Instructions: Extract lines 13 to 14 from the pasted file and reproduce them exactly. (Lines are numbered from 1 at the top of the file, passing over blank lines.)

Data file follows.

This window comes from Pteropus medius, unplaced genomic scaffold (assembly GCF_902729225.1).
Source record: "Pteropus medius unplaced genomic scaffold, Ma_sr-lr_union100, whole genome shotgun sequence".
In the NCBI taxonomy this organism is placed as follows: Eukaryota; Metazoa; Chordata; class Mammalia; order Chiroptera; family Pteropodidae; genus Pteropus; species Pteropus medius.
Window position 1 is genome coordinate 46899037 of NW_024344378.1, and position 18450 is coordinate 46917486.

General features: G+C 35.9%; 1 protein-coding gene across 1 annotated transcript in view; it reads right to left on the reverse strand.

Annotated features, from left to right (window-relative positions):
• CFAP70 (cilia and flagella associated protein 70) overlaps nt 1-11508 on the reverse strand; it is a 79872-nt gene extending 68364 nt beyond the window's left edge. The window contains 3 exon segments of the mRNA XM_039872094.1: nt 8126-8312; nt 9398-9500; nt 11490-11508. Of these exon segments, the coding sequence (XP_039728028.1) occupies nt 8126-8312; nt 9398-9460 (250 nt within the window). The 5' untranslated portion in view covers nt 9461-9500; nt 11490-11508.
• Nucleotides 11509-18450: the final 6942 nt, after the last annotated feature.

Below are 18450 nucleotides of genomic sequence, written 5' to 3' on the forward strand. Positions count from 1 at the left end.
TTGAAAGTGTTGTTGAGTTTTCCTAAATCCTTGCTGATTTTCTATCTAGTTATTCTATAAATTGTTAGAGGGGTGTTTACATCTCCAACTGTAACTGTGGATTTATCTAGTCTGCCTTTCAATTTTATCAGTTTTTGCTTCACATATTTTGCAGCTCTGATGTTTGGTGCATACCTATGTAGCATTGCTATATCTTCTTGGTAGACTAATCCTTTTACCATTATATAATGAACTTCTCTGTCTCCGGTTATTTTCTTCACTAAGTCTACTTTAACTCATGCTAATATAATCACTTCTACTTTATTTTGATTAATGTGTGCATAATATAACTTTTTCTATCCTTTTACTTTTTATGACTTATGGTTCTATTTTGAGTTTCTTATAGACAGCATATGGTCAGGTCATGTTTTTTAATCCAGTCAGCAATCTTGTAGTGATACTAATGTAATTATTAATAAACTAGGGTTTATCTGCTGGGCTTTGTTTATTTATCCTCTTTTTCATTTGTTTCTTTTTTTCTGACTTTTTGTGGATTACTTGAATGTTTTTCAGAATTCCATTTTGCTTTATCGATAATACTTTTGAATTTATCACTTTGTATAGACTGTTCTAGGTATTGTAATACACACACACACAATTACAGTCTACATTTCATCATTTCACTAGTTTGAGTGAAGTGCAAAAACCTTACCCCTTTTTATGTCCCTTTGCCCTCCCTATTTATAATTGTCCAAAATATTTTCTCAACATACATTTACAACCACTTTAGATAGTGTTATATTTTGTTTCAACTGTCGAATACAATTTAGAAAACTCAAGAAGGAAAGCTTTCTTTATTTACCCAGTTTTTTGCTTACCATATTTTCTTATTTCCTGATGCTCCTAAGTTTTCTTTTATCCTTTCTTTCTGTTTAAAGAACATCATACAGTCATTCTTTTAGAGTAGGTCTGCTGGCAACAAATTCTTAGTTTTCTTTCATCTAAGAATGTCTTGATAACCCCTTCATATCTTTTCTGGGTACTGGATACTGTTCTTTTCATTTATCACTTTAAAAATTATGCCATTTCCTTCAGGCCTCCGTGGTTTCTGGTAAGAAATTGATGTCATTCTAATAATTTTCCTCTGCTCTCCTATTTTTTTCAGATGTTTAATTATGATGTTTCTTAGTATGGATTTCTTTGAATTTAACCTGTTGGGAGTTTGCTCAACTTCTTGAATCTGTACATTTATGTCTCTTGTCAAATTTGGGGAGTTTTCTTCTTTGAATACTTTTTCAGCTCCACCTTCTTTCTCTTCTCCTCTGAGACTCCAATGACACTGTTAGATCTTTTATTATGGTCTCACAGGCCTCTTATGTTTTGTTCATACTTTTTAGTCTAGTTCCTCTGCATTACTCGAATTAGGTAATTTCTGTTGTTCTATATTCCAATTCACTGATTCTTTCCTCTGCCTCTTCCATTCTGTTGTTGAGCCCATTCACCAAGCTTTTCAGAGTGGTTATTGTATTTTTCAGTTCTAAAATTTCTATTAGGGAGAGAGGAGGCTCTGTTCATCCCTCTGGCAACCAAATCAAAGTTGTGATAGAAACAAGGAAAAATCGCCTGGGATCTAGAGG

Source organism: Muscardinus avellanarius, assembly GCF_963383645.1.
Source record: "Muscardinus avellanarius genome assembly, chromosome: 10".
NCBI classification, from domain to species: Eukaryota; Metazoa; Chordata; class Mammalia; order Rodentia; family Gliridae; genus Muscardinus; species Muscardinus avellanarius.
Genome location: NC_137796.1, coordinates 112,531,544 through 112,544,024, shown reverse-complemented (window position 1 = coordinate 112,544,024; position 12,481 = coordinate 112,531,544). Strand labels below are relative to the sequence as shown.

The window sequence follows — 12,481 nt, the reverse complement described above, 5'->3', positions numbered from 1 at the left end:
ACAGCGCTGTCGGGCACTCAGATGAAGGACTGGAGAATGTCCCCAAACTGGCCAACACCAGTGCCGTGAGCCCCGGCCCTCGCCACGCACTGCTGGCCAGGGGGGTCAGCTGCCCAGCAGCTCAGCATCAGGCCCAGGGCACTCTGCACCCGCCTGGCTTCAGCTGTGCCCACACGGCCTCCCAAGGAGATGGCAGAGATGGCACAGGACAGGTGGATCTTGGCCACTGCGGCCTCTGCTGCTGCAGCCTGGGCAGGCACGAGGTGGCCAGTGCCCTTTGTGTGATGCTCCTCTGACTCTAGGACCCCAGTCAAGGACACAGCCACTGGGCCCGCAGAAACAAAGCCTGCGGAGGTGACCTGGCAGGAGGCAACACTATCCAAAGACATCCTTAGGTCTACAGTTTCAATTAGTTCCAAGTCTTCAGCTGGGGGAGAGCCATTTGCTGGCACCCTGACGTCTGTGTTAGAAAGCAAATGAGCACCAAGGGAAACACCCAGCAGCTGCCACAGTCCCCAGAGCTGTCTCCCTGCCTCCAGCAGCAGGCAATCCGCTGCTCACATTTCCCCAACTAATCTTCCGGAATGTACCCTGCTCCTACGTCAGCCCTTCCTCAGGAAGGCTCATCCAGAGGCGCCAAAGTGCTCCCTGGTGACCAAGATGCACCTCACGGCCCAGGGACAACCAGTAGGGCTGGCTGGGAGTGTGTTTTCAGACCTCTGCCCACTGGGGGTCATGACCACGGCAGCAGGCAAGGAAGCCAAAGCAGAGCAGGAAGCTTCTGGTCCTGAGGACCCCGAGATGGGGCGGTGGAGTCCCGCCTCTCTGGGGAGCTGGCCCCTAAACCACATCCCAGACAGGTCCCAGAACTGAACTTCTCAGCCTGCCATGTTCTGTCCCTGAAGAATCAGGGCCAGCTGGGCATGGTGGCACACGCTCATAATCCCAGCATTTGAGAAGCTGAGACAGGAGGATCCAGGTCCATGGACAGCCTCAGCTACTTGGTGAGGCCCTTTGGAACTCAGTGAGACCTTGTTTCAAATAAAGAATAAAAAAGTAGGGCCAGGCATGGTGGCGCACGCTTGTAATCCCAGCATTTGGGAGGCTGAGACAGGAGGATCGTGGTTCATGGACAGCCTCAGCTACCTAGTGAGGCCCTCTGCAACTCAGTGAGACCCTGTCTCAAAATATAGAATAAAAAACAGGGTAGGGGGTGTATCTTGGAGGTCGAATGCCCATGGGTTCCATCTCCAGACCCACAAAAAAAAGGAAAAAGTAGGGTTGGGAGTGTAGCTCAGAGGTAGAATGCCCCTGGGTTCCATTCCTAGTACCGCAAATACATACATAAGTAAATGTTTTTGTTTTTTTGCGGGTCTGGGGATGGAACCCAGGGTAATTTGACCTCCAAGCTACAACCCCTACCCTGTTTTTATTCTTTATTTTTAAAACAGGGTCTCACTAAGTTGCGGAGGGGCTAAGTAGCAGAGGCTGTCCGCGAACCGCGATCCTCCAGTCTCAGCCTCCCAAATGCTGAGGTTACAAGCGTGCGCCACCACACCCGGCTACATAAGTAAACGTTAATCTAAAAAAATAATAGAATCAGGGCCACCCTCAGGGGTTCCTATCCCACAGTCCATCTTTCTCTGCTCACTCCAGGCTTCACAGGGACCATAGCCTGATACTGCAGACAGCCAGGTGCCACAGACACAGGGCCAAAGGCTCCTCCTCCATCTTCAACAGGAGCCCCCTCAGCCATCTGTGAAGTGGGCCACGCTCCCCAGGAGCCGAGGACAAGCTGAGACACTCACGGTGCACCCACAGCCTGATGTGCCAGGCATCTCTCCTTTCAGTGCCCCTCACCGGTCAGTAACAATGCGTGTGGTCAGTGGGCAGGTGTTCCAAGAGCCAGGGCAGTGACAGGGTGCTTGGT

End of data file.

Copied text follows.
NCBI classification, from domain to species: Eukaryota; Metazoa; Chordata; class Mammalia; order Rodentia; family Gliridae; genus Muscardinus; species Muscardinus avellanarius.
Genome location: NC_137796.1, coordinates 112,531,544 through 112,544,024, shown reverse-complemented (window position 1 = coordinate 112,544,024; position 12,481 = coordinate 112,531,544). Strand labels below are relative to the sequence as shown.